– Sleek swoopy styling
– Excellent cabin materials
– Good all-round performance
– Cramped rear legroom
– Car posing as a 4WD
– Compact cargo area
The “crossover” conundrum reaches its peak with Infiniti’s new EX35. There we were, expecting a soft-roader SUV, and what we got was more of a tall wagon. It was an attractive tall wagon, mind you. We even asked for it twice.
The swoopy EX35 is compact in size, and still manages to look good, unlike its German competitors which go for the wannabe-4WD look. Take a closer look, and its ground clearance is no more than that of a car. Park it next to an “ordinary” car, and it is only slightly taller, thanks largely to its roof rails.
But all that style comes at the cost of cabin space. While the front is spacious enough, with a driving position somewhere between a car and a 4WD, people at the back have to endure sub-compact levels of legroom. But at least headroom is good enough front and back, and the amazing cabin appointments soften the sting of claustrophobia. Almost every curvaceous surface is covered in leather-like soft-touch material, and the actual leather upholstery is flawless, making the car seem as expensive as the last Mercedes-Benz CLS we tested. There are pieces of wooden trim too, which may be overkill, given the various materials and metals already involved in the design.
As we mentioned, we actually drove two of these spaceships, and both were exactly the same, except for the colour – one was silver and the other one was, from what we could see, darker silver. It seems all models come outfitted rather well, with power accessories, a thumping CD stereo, sunroof, front-side airbags and a central touchscreen that does everything, including doubling as a controller screen as well as a navigation screen. It also acts as the viewer for the amazing 360-degree four-camera parking system. Thankfully, the whole setup gives users various input options, considering there are also separate traditional buttons for the a/c and the stereo, and the screen can be controlled via touchscreen or buttons. The navigation DVD was missing in our first tester, but the second one had it, and it works as well as can be expected on Dubai’s ever-changing roads, with quick inputs easily typed in via touchscreen. The digital a/c system is excellent, and cools down the cabin quickly even at the peak of summer, with rear passengers getting their own vents, but not their own controls.
A typical excuse to get a crossover instead of a car is the luggage space. However, the EX35 has no more space than a typical hatchback. The sloping rear window sacrifices practicality, but the rear seats can be folded flat and raised again at the touch of a button, improving usefulness for large loads. Smaller storage solutions and hidden cup-holders are spread about, including a funky handle that pops up from the back of the driver’s headrest to hang a suit.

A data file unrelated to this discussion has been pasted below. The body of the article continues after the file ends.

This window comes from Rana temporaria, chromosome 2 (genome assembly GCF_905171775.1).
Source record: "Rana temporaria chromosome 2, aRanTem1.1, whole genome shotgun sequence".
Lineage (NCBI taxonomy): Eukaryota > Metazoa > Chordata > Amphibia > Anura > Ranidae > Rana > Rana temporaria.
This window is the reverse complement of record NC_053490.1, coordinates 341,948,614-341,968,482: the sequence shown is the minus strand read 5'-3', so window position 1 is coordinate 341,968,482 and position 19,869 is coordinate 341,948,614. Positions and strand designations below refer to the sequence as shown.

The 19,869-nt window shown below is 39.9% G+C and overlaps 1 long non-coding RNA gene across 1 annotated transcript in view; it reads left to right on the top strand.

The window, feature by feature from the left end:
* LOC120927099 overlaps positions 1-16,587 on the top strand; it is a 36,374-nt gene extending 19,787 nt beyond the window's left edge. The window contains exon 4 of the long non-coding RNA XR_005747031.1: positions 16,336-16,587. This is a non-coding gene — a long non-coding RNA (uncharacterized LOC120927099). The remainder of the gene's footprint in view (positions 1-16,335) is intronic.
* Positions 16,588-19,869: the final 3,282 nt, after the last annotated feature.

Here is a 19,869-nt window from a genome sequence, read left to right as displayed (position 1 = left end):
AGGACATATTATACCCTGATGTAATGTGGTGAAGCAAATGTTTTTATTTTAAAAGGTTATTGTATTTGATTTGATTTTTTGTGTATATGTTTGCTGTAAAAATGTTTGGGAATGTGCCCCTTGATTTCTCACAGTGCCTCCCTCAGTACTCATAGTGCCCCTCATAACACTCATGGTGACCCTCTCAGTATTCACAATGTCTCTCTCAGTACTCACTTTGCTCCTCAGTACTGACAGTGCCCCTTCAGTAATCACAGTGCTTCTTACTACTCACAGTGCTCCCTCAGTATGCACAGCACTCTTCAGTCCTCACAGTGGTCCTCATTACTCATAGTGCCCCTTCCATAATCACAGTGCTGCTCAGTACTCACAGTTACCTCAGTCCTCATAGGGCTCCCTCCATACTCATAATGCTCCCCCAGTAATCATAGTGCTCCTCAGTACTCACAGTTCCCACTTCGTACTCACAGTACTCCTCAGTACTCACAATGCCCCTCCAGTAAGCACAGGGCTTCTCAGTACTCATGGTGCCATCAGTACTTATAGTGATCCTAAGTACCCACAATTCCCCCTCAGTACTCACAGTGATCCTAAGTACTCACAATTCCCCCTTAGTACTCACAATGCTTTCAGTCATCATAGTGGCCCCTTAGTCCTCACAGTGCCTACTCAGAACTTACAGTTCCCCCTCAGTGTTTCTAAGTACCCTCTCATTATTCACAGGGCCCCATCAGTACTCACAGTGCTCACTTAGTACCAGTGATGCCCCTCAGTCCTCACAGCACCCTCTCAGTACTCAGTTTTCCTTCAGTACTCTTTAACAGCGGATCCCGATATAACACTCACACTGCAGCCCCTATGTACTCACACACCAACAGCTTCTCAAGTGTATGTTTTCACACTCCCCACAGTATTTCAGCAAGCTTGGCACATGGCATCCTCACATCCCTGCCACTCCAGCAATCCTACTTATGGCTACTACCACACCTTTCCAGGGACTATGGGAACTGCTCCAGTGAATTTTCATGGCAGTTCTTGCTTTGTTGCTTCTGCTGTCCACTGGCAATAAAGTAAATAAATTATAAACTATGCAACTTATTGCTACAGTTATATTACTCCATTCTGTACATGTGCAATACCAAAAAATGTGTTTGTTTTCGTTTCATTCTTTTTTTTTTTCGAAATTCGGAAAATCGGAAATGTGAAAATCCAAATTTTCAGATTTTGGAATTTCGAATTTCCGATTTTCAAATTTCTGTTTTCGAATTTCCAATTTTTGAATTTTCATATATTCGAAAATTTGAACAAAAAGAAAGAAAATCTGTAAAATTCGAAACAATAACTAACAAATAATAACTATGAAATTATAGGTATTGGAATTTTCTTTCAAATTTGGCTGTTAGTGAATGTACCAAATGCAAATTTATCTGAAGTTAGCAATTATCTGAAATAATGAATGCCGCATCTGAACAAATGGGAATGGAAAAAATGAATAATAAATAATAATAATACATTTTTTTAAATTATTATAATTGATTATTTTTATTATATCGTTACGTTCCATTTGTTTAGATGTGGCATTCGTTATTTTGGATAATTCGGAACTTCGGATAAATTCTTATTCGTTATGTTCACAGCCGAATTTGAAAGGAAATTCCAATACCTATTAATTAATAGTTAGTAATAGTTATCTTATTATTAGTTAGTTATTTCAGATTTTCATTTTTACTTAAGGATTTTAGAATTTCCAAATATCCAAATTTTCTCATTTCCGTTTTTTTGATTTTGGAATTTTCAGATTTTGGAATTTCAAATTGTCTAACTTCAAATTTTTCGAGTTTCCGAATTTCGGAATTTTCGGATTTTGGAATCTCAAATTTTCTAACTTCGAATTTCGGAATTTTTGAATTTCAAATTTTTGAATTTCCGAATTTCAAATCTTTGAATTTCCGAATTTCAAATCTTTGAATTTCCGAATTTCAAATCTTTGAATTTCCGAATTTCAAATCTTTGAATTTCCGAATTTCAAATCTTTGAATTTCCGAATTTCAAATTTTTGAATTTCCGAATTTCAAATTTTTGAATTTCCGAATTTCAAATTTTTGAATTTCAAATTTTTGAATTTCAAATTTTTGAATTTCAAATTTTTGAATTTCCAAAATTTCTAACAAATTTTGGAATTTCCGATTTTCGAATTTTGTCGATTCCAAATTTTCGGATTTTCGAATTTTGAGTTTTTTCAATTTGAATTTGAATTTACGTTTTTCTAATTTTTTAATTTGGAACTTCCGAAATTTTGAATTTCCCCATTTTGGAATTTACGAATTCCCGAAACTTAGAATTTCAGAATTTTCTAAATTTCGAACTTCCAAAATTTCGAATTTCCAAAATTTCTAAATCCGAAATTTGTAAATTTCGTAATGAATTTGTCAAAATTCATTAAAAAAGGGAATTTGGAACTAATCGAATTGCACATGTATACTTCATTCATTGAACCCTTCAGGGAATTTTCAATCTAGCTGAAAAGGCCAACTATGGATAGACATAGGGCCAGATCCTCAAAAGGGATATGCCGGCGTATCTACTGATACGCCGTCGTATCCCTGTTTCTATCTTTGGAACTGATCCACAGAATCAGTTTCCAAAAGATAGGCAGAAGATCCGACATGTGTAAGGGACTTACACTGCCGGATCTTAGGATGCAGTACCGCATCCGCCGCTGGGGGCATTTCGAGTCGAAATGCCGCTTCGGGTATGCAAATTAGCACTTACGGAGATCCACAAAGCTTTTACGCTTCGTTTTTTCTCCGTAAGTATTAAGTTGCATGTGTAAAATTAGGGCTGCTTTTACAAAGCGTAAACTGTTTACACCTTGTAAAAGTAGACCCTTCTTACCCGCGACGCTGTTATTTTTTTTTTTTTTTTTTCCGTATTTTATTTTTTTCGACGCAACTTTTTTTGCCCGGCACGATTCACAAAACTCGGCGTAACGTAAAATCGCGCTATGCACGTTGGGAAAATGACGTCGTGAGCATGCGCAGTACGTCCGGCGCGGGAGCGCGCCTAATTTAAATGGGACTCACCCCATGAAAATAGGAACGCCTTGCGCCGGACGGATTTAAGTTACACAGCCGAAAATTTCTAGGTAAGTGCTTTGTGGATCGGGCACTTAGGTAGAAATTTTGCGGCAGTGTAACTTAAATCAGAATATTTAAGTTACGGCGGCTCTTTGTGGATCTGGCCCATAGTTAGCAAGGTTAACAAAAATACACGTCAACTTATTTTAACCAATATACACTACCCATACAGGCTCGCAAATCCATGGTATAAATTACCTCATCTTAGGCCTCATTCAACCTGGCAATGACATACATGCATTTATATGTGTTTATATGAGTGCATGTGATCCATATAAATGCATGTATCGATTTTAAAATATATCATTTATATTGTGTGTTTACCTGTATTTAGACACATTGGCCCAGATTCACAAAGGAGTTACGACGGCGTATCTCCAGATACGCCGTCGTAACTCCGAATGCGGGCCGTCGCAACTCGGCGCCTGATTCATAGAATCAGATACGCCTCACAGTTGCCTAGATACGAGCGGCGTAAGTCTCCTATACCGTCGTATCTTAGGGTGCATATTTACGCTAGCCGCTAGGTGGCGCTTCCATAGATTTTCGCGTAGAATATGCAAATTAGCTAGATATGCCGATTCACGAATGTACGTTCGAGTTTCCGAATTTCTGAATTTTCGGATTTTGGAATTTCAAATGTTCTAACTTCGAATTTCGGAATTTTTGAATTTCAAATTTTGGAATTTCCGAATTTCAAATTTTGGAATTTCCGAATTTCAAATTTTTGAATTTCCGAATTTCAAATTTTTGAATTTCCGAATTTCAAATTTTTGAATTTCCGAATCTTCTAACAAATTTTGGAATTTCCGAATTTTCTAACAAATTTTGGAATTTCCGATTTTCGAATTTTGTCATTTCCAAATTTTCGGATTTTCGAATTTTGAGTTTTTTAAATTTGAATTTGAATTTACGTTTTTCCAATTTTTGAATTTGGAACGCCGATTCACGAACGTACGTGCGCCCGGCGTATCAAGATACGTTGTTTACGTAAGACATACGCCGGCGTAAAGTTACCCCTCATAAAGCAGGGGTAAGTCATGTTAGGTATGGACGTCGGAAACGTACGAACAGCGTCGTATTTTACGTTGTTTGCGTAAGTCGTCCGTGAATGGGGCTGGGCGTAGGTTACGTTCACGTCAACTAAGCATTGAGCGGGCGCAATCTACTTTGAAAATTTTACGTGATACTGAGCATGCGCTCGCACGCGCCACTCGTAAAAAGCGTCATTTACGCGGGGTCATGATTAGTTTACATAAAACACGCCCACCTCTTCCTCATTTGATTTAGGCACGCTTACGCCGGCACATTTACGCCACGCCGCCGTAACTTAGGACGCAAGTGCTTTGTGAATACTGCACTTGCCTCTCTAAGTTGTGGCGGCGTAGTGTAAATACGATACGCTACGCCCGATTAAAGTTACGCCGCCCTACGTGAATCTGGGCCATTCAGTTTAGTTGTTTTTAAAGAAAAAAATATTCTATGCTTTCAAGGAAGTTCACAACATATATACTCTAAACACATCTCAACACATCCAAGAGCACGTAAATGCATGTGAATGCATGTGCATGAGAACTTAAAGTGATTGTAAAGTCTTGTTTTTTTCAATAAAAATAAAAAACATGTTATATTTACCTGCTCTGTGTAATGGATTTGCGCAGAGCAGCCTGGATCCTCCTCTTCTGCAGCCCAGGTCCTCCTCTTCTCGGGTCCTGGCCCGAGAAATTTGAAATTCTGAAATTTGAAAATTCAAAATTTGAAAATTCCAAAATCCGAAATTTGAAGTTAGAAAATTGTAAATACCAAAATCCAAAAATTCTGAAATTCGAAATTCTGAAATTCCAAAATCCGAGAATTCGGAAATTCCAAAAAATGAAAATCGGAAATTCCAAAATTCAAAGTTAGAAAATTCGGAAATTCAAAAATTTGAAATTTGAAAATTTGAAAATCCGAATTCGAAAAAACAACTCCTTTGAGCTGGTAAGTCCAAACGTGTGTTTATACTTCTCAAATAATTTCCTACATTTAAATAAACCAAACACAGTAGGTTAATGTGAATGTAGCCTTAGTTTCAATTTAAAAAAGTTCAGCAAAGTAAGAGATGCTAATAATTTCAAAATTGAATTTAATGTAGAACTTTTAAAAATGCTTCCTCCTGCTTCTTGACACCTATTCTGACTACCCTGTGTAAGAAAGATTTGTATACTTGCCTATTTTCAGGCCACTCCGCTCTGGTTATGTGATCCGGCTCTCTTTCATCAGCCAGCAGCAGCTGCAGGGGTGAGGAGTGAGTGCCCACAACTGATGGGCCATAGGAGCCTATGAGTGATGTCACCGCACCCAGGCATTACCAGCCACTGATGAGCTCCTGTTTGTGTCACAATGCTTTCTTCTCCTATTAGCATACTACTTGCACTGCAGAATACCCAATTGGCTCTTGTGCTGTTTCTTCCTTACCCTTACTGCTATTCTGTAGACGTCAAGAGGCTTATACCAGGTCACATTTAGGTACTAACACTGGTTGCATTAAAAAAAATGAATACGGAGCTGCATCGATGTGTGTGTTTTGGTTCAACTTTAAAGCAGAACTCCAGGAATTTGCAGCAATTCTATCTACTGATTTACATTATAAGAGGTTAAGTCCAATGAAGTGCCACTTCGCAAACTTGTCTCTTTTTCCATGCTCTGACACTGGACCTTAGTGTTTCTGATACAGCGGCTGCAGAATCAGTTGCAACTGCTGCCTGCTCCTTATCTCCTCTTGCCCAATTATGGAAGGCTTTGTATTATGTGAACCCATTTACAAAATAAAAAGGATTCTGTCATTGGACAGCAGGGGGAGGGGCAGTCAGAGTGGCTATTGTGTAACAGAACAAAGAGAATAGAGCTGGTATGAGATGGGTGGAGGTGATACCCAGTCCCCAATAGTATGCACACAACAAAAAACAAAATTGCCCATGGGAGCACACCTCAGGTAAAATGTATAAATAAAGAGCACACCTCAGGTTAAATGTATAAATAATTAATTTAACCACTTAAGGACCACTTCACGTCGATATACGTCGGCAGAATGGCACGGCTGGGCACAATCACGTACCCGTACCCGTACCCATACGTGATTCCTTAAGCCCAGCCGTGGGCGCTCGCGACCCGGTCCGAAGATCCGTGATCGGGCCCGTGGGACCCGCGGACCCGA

But forget that monkey suit, because using the EX solely as a corporate commuter would be a waste of its talents. It can’t fit clients comfortably in the back anyway, but it is a great high-speed cruiser for front-row passengers. Powered by yet another iteration of Nissan’s 3.5-litre V6, it packs 297 hp at 6800 rpm, with a helping of 343 Nm at 4800 rpm, enough for us to pull off 7.1 seconds in our 0-to-100 kph summer run. The smooth 5-speed automatic did its job well, while changing gears in manual mode with only a bit of delay, which occasionally made us wonder if we were wringing a CVT instead. Fuel economy was about as expected, as we managed an average of 15.1 litres per 100 km with our first tester, although it went as high as 18 litres per 100 km with our second tester at the hands of our moronic PR guy.
In city driving, it is easy to manoeuvre, although the steering is a bit firm and rearward visibility is limited during parking. And that’s where the EX totally amazes with its parking-camera system, which offers a virtual overhead view of the car on the screen, making it ridiculously easy to slip into tight spots. Out on the highway, the EX is every bit as quiet as a Lexus, with a muffled engine and hushed wind noise. The suspension offers an excellent balance between firmness and comfort, as it rides less harshly than a BMW X5, but does not feel floaty at all over bumps. All in all, it is more comfortable than its sporting G35 cousin.
However, when it comes to handling, it gives up a bit of agility compared to the G35, or even the BMW X5. It still manages to be rather entertaining in corners, thanks to well-controlled body roll, all-wheel-drive, strong ABS-assisted disc brakes, and thick 18-inch wheels wrapped in 225/55 tyres. It handles as good as any well-sorted sedan, feeling tighter that, say, a Honda Accord, but falling short of a BMW X3. At one point, we chased down a poorly-driven Porsche Cayman, but to be honest, with a lack of feedback from the controls and no “off” switch for the stability control, it is missing a few elements that would’ve made it a total driver’s car.
Quite frankly, we liked the exceptional comfort and the almost-sporty handling of the EX, although having a cramped rear seat and limited ground clearance makes it lose ground next to its conventional German competitors. None of its boxy competitors offer as much style or technology for the price however, and those are enough to give this Infiniti a special identity of its own.